She’s not someone that I am particularly close with, but I have mentioned to her that I stutter. So I was surprised this morning when she mocked the word I stuttered on and then said “spit it out.” She said it laughingly and while we were with someone else so I was taken off guard and just kind of smiled and walked away.
But it really bothered me!
I felt like I should have said something to her right away that I don’t like when someone says that when I’m stuttering but I let the moment go. I was kind of embarrassed because she said it in front of another colleague.
So, I plan to pull her aside and say something when I feel like it’s the right moment. I always am conscious of not embarrassing the “offender” because that’s not my goal. I just want to educate her so it doesn’t happen again. Hopefully, I’ll have the courage to find that right moment.
What would you have done in the moment?
You can’t connect with other people if you’re constantly stuck in your own head. This goes if you’re anxious, depressed, self absorbed or if you stutter.
We fail to make meaningful connections with those around us when we become consumed with worry or fear about how people will react to us. We get so caught up in what we are thinking that we fail to learn what the other person is thinking. These can be self defeating behaviors.
I think it’s true that people who stutter can also be anxious or depressed. I’ve written about this several times before. While anxiety and depression are not the cause of stuttering, both can certainly exasperate the stuttering experience.
And I also think it’s true that people who stutter can be very self absorbed. There are times when we think about stuttering constantly, and not positively! I’ve heard people say they’ve gone to bed thinking about stuttering and wake up thinking about stuttering. For me, when I was extremely covert, it was like a prison. I felt suffocated by the constant thoughts and worries about how I sounded when I dared to speak.
My good friend J and I recently talked about anxiety and stuttering. He hates how he feels when he thinks about stuttering and feels that he thinks about it too much. He worries that he’s not connecting with others because he gets so preoccupied with stuttering.
One of the things we’ve talked about a lot is to find other things to do that gets you out of your head. Having something to do that connects you with other people is vital to getting “unstuck.” Some examples are Toastmasters, Improv or local meet ups where you can find activities that you have in common with other people.
Thinking about stuttering all of the time is going to keep you in your head. You’ll miss out on engaging with other people and you’ll run the risk of people thinking that you’re unfriendly, unapproachable or shy, when none of those may be the case.
Getting out of your own head is easier said than done. But talking about your worries and fears with someone else is always a good idea, as well as finding things to do that take you out of your comfort zone and give you a chance to genuinely connect with others.
Try it. Try one new thing. Set it as a goal for 2017.
I got a wonderful birthday gift from one of my sisters last week. It was a complete, thoughtful surprise. She had come to my home and left a gift bag on my dining room table, so I saw it immediately when I got home. (She has a key to my place!)
I opened the gift bag and pulled out a mouse pad that was decorated with my initial P and then my full name (Pamela) and underneath the words “Stuttering Rockstar.”
This meant so much to me for several reasons. First, because she made the effort to get something and bring it over to my place so that it would be an after work surprise.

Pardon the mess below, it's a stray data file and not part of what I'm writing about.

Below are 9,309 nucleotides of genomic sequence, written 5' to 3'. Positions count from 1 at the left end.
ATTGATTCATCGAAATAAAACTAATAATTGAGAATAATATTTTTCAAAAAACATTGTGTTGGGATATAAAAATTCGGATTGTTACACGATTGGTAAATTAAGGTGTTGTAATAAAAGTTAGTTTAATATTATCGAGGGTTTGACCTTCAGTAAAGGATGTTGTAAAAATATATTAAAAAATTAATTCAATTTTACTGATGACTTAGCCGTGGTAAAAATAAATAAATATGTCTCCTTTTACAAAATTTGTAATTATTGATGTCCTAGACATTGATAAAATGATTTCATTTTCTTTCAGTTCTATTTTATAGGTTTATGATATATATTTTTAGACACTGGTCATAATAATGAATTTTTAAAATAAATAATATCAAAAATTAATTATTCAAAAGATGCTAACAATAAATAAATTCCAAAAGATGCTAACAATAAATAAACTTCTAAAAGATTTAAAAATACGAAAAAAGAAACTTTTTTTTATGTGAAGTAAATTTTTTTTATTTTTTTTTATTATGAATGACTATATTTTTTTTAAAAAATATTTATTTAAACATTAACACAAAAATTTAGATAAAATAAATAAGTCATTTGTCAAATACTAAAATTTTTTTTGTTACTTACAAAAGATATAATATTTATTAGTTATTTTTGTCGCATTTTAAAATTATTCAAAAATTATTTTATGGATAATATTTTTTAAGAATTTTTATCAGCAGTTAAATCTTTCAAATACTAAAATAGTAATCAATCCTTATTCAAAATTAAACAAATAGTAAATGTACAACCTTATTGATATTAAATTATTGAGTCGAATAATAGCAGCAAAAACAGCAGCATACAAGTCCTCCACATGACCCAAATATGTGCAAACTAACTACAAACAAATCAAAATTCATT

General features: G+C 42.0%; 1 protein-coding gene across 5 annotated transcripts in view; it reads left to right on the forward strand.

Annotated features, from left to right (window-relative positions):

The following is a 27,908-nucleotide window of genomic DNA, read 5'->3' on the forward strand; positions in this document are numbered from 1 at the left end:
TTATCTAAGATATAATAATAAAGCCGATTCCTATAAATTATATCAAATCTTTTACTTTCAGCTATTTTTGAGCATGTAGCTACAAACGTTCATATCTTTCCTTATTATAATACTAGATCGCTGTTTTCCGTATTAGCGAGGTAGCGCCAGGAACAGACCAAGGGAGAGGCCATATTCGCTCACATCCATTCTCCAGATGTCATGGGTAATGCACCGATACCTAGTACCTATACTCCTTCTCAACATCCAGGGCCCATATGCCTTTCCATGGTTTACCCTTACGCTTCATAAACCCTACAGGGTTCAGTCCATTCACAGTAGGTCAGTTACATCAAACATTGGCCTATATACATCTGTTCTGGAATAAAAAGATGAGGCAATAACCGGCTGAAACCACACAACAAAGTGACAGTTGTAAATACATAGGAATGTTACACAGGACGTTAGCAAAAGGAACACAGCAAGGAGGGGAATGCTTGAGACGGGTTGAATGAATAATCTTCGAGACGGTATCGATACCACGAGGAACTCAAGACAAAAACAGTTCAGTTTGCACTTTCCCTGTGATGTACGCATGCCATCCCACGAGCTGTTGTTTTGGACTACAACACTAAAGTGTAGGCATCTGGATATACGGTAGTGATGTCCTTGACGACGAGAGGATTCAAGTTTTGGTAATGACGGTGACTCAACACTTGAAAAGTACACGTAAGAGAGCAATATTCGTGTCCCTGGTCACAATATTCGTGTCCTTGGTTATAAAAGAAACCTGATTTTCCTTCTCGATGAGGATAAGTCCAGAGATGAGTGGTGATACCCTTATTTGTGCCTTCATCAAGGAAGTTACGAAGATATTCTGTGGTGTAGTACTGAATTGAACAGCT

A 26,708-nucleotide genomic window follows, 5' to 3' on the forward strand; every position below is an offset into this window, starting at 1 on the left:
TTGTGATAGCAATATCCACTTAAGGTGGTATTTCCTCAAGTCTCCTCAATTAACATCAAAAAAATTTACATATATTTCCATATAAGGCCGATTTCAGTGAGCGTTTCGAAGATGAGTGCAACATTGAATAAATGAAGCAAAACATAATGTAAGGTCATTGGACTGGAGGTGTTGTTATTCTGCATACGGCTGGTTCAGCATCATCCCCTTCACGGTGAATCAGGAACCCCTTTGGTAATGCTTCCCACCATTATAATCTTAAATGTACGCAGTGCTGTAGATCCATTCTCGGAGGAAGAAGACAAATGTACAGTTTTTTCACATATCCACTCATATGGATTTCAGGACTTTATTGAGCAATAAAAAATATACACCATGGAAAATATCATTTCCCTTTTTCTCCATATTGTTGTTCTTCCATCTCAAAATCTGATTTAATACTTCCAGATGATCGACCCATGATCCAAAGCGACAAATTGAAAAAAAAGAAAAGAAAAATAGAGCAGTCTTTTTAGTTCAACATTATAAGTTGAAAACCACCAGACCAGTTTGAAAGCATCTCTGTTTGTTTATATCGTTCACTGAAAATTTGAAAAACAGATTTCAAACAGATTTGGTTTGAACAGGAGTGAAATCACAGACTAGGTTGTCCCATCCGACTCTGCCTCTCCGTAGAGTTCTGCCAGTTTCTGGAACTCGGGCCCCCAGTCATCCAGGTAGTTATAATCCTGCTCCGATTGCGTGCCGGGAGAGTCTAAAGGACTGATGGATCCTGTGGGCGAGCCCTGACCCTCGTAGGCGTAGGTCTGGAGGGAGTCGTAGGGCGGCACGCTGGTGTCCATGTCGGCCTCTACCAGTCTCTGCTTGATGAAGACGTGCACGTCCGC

But more importantly, this was so meaningful because it had something to do with stuttering. My sister and I never talk about stuttering. In fact, I’ve always thought she found it uncomfortable and that’s why we never talk about it.
But she clearly sees how important it is to me and must have noticed that friends on Facebook often refer to me as StutterRockStar and she picked up on it. That meant the world to me, that she notices and pays attention and figured that this would be something that I’d really like. And she was right. I really like it and will proudly use it at work.
Maybe this will open the door to talk about stuttering with her once in a while. Or with other members of my family too.
Has anyone in your family ever done something cool and completely surprising like this that has to do with stuttering?
Last week I was meeting with some students who had been recommended by their teachers to help me with outreach presentations. The students will co-present with me at their home school and share their experience as a current student enrolled in one of our career areas.
I was meeting with two young men from one of our programs, describing the details of the presentations. One of the guys said no right away. He said he wasn’t comfortable at all with standing up in front of people and speaking. I encouraged him to look at it as an opportunity to get some practice. He was adamant that he didn’t want to speak. This is a voluntary speaking opportunity and I let him off the hook.
Another student was in my office at same time, overhearing this conversation I had with his classmate. When I asked him, he expressed apprehension and said he didn’t really think he could do it, because he stutters. I leaped at the opportunity to let him know that I stutter too. He looked at me with surprise, as if he couldn’t believe that a staff person could also stutter.
I assured him that I do these presentations all the time and don’t let my stuttering interfere with conveying my message. He agreed to help out. We are doing the presentations at his school tomorrow. I am proud of him for deciding to take a chance and push himself out of his comfort zone.
I was surprised to learn that there is a student who stutters in my school. I haven’t run into any students that stutter in my 9 years here. I am glad that I shared with him right away that I stutter too!